I recall vividly meeting Mia and her twin girls 12 months ago. The girls had very limited play skills and Dearne in particular had difficulty focusing on tasks/activities/toys for more than 10-15 seconds. They lacked the skills to occupy their own free time. Mia described life at home as difficult and said that it was impossible to leave them on their own in a room for any length of time.The twins did not make eye contact in response to their name. They communicated by constantly dragging or hand leading their parents.
I saw a Mum who was very stressed out and I knew what I needed to do. Immediately when I met the girls, I identified a number of skills that the girls needed to work on. The first two skills that we targeted explicitly were imitation (copying actions) and play skills. I prioritized these skills first as I know that by learning these skills, we could then begin targeting a whole range of skills across a variety of developmental domains. In less than two months, we taught the girls to imitate the actions of others, this opened up all sorts of new possibilities for them. They learned to copy our actions and dance to their favorite songs, they learned to manipulate their favorite toys and play with them functionally, they learned to follow their peers at daycare and sit with them at group time, for the first time they became aware of others around them.
During the first 12 months of the girl’s programs I have noticed a significant amount of change. The dedication of the twins’ family and team of therapists has been inspirational. They are now interacting with each-other (this is something we targeted in therapy sessions, initially starting with side by side parallel play and then progressing to turn taking and co-operative play), they are now communicating (Dearne is using one word vocal mands, Marissa uses some words and also communicates through Picture Exchange Communication System- PECS), they are attending weekly mainstream dance lessons and taking part fully in those lessons. The biggest success of all is seeing Dearne and Marissa smiling, they are happy! They enjoy their therapy sessions. There are many misconceptions out there about ABA and there are many people who argue that ABA tries to “normalise” individuals with autism and make them fit in with society. This is the opinion of people who truly do not understand what the science of Applied Behaviour Analysis is. Before ABA, the twins were unable to express themselves or have their needs met. We are now starting to see their individual personalities emerging. Previously, we did not know their individual desires or preferences. Thanks to ABA they now have some degree of choice and control over their own lives.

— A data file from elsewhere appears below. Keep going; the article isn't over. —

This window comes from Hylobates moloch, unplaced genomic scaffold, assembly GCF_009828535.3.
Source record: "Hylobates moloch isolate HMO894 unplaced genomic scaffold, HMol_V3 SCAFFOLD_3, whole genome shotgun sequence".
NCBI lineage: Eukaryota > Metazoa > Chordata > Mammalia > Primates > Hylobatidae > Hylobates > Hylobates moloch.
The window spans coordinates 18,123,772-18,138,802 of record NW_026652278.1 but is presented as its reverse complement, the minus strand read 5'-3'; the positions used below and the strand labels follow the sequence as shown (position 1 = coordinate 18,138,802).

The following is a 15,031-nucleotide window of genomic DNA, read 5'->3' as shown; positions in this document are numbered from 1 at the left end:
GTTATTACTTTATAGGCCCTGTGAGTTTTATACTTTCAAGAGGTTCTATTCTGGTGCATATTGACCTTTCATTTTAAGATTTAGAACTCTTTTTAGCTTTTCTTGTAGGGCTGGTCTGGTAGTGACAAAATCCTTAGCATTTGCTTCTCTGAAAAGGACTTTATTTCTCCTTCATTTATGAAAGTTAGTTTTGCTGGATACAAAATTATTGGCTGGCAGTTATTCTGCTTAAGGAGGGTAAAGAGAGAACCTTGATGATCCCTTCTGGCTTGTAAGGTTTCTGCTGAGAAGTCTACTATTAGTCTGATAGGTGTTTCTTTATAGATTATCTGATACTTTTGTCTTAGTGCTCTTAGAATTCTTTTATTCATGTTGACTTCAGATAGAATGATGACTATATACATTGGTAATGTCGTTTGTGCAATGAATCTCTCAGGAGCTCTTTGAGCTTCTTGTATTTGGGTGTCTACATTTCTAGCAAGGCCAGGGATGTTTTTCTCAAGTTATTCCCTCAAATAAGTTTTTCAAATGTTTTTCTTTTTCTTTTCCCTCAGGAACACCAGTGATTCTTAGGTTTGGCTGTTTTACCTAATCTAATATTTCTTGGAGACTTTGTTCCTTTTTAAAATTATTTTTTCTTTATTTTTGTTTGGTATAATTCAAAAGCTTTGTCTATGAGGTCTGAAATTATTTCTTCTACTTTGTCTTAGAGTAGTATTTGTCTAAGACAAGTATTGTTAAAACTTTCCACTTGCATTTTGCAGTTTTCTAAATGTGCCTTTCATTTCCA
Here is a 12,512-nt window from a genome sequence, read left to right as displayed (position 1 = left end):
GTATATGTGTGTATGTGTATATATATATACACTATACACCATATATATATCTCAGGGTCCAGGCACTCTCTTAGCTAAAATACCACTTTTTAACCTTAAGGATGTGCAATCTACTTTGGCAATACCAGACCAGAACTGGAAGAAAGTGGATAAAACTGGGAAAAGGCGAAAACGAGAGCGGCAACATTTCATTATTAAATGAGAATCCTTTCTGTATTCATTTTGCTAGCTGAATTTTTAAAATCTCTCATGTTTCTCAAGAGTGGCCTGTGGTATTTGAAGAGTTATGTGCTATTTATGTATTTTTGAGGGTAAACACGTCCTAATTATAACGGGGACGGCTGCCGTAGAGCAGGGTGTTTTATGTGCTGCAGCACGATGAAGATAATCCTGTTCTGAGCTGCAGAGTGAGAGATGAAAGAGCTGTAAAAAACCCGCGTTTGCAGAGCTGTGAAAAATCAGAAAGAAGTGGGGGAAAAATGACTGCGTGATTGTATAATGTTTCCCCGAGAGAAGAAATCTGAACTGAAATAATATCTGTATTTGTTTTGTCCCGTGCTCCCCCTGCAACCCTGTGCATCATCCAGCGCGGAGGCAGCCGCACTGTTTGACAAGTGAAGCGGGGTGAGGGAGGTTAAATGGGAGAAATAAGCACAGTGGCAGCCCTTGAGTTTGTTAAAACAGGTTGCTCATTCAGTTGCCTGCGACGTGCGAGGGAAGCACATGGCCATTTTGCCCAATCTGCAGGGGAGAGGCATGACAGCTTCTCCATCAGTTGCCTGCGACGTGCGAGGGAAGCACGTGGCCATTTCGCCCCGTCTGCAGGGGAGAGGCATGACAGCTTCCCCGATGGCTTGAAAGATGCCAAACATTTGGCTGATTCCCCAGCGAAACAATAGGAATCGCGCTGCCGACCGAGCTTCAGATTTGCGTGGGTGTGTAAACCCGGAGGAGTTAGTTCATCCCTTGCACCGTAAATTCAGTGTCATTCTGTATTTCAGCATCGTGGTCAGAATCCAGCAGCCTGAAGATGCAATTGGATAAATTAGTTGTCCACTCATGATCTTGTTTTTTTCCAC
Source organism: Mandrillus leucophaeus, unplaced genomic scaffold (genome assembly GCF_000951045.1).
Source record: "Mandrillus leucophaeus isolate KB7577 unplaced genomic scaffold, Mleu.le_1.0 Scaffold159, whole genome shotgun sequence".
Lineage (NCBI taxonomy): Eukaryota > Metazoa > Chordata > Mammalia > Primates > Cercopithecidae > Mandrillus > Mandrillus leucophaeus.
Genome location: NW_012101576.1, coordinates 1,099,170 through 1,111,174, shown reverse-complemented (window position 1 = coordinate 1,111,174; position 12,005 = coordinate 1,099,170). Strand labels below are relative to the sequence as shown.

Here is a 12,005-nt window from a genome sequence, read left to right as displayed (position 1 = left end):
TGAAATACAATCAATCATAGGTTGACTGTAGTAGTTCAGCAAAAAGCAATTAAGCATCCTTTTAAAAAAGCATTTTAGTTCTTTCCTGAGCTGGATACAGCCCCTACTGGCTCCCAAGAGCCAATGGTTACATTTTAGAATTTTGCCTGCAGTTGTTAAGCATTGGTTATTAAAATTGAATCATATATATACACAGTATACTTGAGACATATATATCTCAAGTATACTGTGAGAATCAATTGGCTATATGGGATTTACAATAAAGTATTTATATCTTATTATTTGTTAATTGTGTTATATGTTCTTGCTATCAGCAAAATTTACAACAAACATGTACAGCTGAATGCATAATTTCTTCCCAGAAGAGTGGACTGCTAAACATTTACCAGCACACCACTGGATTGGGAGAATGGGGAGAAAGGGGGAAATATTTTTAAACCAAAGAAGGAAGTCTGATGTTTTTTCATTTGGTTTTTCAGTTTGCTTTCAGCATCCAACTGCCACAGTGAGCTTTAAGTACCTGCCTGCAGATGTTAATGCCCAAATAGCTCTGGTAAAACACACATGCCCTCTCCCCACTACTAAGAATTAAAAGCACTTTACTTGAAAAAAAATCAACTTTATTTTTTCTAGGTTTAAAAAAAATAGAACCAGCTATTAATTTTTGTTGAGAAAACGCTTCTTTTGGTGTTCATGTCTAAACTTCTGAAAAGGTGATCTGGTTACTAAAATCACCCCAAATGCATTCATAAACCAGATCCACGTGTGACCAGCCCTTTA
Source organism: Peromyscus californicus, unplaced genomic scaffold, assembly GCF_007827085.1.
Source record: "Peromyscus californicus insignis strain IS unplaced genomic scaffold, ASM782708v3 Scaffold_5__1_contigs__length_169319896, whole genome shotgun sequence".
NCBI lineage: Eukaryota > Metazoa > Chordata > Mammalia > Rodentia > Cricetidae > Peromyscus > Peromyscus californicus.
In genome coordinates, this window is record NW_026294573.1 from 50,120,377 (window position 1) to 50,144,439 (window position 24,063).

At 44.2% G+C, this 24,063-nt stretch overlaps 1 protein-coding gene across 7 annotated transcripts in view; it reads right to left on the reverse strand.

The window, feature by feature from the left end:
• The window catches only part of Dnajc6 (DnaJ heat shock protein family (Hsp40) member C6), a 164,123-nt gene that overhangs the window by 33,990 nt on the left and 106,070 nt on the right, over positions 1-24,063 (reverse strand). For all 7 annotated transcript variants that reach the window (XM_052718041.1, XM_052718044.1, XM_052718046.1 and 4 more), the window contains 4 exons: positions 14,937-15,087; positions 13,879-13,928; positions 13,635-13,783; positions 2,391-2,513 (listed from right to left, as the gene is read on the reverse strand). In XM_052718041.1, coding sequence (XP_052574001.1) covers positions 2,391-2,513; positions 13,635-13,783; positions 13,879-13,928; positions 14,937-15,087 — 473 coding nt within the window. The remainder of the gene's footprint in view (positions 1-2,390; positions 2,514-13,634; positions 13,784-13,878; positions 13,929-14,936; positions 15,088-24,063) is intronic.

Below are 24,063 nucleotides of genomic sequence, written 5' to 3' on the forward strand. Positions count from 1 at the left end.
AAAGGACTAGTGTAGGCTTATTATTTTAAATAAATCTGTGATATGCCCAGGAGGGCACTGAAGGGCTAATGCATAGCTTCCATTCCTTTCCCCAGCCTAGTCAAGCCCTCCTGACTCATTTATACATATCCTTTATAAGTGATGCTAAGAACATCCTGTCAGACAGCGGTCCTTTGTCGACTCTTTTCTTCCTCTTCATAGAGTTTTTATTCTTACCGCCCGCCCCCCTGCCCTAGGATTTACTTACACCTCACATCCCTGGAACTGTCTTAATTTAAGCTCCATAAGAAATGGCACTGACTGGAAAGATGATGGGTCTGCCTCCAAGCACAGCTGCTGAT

For anyone who says that ABA tries to “normalise” individuals on the spectrum, here is a great link to a blog post dispelling this myth:
Jac Murphy – Aspire Behaviour Therapist and Program Manager
Here’s the article from 9News!
‘Unbelievable’: The therapy parents claim is transforming the lives of children with autism!
In a playroom in Sydney’s inner west, two women are leading a frenetic, high-energy, carefully choreographed lesson blending song, dance, drawing and storytelling.
These women are therapists who work for Aspire early intervention clinic, and their pupils – three-year-old twins Dearne and Marissa, diagnosed with Autism Spectrum Disorder (ASD) – are responding with equal enthusiasm, breaking out in pirouettes when one of the therapists play their favourite song.
It’s a stark change from just a couple of years earlier, when the girls were largely unresponsive to their environment.
Mother Mia Cazilieris, 34, said it was the girl’s grandfather who first twigged to the fact they were different.
“At about 18 months, dad expressed concerns that the twins weren’t saying any words and that I would leave and they wouldn’t show any normal reaction,” she told 9news.com.au.
“They wouldn’t cry – they weren’t too bothered about it.”
Ms Cazilieris said the girls would also “hardly” respond to their name, didn’t play with each other or other children, and showed no interest in toys.
In April 2014, a paediatrician advised her the girls were exhibiting signs that suggested they might be on the autism spectrum.
Ms Cazilieris said she went into “absolute hysterics”.
“You go through this sort of numbness, where it’s like a bad dream,” she said.
“Like any parent, you hope that they have a normal sort of typical life and then I was told this, [and suddenly] didn’t know where we stood.”